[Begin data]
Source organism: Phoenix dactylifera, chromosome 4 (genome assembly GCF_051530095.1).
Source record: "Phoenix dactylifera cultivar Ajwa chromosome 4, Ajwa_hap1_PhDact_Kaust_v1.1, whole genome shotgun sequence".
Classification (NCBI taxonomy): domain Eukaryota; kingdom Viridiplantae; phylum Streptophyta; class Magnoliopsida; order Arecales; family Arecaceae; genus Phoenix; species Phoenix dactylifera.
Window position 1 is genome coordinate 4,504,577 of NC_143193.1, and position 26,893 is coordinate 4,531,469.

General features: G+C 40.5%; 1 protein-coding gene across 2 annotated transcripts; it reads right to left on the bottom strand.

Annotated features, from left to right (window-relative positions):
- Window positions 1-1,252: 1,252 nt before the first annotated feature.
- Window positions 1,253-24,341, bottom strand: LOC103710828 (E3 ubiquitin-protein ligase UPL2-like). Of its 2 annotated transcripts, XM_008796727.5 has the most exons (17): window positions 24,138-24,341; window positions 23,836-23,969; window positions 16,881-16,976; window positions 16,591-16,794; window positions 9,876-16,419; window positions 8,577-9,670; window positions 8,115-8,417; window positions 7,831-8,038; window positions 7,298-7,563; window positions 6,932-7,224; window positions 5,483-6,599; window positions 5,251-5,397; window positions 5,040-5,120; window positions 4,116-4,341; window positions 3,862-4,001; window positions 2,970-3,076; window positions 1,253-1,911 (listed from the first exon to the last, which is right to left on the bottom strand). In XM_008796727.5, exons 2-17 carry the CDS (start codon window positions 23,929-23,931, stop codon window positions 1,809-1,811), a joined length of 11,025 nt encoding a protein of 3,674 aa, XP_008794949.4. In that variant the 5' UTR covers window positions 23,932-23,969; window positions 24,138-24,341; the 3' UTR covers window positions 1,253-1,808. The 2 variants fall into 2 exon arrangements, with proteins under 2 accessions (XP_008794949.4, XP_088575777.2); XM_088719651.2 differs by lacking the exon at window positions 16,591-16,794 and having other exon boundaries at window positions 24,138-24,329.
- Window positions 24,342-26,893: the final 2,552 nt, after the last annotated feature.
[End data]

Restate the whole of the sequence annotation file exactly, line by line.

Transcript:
Source organism: Phoenix dactylifera, chromosome 4 (genome assembly GCF_051530095.1).
Source record: "Phoenix dactylifera cultivar Ajwa chromosome 4, Ajwa_hap1_PhDact_Kaust_v1.1, whole genome shotgun sequence".
Classification (NCBI taxonomy): domain Eukaryota; kingdom Viridiplantae; phylum Streptophyta; class Magnoliopsida; order Arecales; family Arecaceae; genus Phoenix; species Phoenix dactylifera.
Window position 1 is genome coordinate 4,504,577 of NC_143193.1, and position 26,893 is coordinate 4,531,469.

General features: G+C 40.5%; 1 protein-coding gene across 2 annotated transcripts; it reads right to left on the bottom strand.

Annotated features, from left to right (window-relative positions):
- Window positions 1-1,252: 1,252 nt before the first annotated feature.
- Window positions 1,253-24,341, bottom strand: LOC103710828 (E3 ubiquitin-protein ligase UPL2-like). Of its 2 annotated transcripts, XM_008796727.5 has the most exons (17): window positions 24,138-24,341; window positions 23,836-23,969; window positions 16,881-16,976; window positions 16,591-16,794; window positions 9,876-16,419; window positions 8,577-9,670; window positions 8,115-8,417; window positions 7,831-8,038; window positions 7,298-7,563; window positions 6,932-7,224; window positions 5,483-6,599; window positions 5,251-5,397; window positions 5,040-5,120; window positions 4,116-4,341; window positions 3,862-4,001; window positions 2,970-3,076; window positions 1,253-1,911 (listed from the first exon to the last, which is right to left on the bottom strand). In XM_008796727.5, exons 2-17 carry the CDS (start codon window positions 23,929-23,931, stop codon window positions 1,809-1,811), a joined length of 11,025 nt encoding a protein of 3,674 aa, XP_008794949.4. In that variant the 5' UTR covers window positions 23,932-23,969; window positions 24,138-24,341; the 3' UTR covers window positions 1,253-1,808. The 2 variants fall into 2 exon arrangements, with proteins under 2 accessions (XP_008794949.4, XP_088575777.2); XM_088719651.2 differs by lacking the exon at window positions 16,591-16,794 and having other exon boundaries at window positions 24,138-24,329.
- Window positions 24,342-26,893: the final 2,552 nt, after the last annotated feature.